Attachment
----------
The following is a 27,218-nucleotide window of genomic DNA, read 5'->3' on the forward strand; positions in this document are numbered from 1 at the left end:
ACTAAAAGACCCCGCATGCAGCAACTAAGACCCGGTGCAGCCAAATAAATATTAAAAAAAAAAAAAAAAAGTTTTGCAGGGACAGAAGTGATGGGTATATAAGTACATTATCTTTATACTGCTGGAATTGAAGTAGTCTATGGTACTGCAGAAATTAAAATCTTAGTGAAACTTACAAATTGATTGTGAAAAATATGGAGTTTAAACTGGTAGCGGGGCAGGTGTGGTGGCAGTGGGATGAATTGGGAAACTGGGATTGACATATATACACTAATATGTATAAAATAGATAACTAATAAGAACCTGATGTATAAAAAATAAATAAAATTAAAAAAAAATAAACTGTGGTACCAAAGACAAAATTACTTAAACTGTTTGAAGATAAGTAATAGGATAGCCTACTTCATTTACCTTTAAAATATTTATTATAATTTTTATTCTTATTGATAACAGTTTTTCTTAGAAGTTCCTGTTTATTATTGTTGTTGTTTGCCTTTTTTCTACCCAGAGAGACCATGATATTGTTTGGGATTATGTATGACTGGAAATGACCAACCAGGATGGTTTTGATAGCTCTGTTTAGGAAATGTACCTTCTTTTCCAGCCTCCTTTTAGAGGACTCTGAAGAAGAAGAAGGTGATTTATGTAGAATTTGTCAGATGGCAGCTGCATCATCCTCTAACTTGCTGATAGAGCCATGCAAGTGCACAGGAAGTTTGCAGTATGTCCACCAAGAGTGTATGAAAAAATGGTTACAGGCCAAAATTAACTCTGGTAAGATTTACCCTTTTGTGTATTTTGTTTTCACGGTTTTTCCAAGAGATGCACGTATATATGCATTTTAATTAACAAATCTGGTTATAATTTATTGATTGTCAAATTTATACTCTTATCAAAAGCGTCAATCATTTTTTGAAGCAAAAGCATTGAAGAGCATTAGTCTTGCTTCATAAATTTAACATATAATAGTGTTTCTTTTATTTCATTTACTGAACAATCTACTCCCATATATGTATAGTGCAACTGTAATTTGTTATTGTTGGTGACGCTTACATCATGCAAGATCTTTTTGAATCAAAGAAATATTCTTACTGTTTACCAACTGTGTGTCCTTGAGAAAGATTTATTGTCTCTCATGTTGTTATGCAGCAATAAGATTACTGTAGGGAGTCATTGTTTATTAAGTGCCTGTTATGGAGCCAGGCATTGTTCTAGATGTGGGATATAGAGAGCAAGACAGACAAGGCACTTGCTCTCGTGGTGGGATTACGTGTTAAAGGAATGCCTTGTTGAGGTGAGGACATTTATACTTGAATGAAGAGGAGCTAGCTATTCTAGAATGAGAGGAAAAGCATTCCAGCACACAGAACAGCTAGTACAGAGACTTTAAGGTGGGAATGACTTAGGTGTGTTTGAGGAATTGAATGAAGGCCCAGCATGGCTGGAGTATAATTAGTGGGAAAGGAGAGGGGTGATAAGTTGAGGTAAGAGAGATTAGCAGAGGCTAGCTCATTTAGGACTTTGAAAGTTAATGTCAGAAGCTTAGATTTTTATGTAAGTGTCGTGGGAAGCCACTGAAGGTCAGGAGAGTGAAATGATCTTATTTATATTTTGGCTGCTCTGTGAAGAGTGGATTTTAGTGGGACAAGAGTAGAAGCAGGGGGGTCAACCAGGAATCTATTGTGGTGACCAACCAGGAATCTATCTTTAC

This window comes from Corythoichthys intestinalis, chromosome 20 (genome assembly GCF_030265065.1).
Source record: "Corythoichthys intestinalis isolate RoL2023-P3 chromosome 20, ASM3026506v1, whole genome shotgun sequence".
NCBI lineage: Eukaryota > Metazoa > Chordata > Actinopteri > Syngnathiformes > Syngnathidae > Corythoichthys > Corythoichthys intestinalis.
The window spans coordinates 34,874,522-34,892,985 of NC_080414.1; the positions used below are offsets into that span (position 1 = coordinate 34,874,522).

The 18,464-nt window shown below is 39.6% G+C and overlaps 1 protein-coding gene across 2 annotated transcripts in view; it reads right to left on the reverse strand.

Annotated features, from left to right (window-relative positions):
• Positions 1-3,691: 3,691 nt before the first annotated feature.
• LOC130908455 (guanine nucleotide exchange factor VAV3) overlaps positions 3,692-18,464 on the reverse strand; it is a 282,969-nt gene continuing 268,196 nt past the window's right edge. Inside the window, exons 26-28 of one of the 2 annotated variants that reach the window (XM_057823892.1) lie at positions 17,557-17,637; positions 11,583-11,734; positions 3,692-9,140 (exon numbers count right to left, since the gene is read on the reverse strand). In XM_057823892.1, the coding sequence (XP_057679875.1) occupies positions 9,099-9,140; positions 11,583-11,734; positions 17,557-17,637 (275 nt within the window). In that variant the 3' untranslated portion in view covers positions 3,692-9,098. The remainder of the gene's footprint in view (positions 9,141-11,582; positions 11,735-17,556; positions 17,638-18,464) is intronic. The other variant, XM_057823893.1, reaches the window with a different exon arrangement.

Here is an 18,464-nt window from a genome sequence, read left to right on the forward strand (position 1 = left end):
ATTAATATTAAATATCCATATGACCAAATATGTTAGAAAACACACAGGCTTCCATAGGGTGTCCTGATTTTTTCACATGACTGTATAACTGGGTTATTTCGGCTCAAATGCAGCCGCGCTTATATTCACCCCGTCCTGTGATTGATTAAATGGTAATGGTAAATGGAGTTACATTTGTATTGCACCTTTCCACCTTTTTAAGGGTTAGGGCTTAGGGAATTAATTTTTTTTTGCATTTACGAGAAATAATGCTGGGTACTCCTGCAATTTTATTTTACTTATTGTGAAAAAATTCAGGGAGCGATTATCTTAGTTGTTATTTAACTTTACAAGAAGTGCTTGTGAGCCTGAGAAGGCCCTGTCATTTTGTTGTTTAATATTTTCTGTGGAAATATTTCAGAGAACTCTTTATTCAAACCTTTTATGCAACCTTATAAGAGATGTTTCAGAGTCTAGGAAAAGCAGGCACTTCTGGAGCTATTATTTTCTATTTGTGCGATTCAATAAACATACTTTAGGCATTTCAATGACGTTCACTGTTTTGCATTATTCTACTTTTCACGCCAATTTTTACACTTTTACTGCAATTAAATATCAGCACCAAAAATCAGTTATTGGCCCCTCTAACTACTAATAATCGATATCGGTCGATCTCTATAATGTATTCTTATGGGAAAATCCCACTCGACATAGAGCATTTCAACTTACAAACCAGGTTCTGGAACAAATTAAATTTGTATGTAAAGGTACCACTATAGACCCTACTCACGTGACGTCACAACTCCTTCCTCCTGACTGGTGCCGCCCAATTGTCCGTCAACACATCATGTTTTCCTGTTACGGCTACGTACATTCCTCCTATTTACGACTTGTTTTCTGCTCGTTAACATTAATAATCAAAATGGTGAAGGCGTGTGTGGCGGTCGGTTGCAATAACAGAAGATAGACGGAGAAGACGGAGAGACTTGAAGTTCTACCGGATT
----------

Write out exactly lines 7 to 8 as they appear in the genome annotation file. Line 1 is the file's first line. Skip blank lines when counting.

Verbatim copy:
The 18,464-nt window shown below is 39.6% G+C and overlaps 1 protein-coding gene across 2 annotated transcripts in view; it reads right to left on the reverse strand.

Annotated features, from left to right (window-relative positions):